From Expedition 3: Hydrophones “hear” and record sound waves in the ocean.
Learn how hydrophones are helping scientists hear in the ocean »

Bob CollierThe Hydrothermal Vent Prospecting Team
From Expedition 4: CTD (Conductivity-Temperature-Depth) sensors are used to detect hydrothermal plumes in the deep ocean.
Learn more about CTDs »

ICLT-probeMeasuring Temperature At Hydrothermal Vents—Al Bradley’s Ingenuity
From Expedition 4: ICLs (Inductively Coupled Links) transmit data through water without a cable.
Learn more about ICLs »

maprFinding Telltale Hydrothermal Plumes With MAPRs
From Expedition 3: MAPRs (Miniature Autonomous Plume Recorders) are small instruments that measure ocean pressure and how warm and clear the ocean water is.
Learn more about MAPRs »

fiber opticFiber Optics
From Expedition 4: Fiber optic technology uses light to transmit information.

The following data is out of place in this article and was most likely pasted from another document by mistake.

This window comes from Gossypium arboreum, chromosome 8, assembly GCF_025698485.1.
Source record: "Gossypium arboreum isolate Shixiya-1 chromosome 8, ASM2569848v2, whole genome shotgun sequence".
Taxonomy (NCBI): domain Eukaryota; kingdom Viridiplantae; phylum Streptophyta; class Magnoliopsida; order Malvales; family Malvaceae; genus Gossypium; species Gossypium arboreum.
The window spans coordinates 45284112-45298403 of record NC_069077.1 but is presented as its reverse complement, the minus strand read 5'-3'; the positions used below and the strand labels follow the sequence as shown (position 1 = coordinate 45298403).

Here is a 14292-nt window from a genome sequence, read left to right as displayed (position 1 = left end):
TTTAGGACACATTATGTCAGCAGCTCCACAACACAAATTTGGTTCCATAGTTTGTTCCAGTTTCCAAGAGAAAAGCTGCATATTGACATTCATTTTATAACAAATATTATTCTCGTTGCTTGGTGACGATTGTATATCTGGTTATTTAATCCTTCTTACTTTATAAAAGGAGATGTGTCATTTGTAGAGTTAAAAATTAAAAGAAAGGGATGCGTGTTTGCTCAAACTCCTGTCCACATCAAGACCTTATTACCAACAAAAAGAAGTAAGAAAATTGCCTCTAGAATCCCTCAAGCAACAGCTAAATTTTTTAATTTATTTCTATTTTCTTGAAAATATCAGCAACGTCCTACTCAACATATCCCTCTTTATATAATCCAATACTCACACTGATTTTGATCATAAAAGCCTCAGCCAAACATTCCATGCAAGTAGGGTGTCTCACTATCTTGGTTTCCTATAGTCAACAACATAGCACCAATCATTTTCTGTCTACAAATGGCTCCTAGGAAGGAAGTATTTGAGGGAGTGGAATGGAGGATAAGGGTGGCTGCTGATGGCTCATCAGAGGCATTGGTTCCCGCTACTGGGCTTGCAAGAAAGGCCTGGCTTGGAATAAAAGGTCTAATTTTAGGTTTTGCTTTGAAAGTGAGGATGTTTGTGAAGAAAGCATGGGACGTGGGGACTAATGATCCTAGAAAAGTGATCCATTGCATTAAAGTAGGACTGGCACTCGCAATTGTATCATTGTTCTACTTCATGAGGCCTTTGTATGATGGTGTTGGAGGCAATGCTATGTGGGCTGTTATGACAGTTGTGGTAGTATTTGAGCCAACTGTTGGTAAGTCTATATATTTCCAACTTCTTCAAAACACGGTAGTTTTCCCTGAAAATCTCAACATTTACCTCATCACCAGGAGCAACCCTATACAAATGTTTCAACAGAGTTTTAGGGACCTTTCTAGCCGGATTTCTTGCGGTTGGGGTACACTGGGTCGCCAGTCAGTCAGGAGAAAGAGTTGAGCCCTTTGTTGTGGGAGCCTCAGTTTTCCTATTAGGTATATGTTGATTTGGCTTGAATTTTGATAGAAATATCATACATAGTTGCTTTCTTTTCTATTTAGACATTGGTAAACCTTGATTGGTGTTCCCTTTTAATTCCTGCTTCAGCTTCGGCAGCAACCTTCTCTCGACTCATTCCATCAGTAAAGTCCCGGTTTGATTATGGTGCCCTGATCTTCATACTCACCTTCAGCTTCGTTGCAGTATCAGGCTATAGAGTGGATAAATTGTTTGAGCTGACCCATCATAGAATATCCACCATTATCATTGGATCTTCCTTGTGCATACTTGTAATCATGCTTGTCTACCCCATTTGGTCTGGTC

Learn more about how ROV Jason uses Fiber Optics »

mr1 The Hawaii MR1 Side-Scan Sonar Mapping System
From Expedition 5: The MR1 side-scan sonar is a special type of seafloor imaging system that creates maps of seafloor terrain over wide swaths.
Learn more about MR1 »

abeABE: the Autonomous Benthic Explorer
From Expedition 6: Because ABE is autonomous, it can stay at the bottom for long periods of time. Traveling slowly, ABE can create a finely textured map of seafloor that covers about 1 by 2 kilometers during one dive.
Learn more »

cold divingAntarctic Water Wear: Cold-Water Diving and Drysuits
Water conducts heat away from your body 25 times faster than air does, so you cool much more rapidly in water. Learn more »

History of the Earth

volcanoHow Old is That Volcano?
From Expedition 5: One of the most common questions that scientists and nature lovers ask when they see an interesting rock is: how old is it? Learn more about determine the age of a volcano »

islandThe Galápagos Islands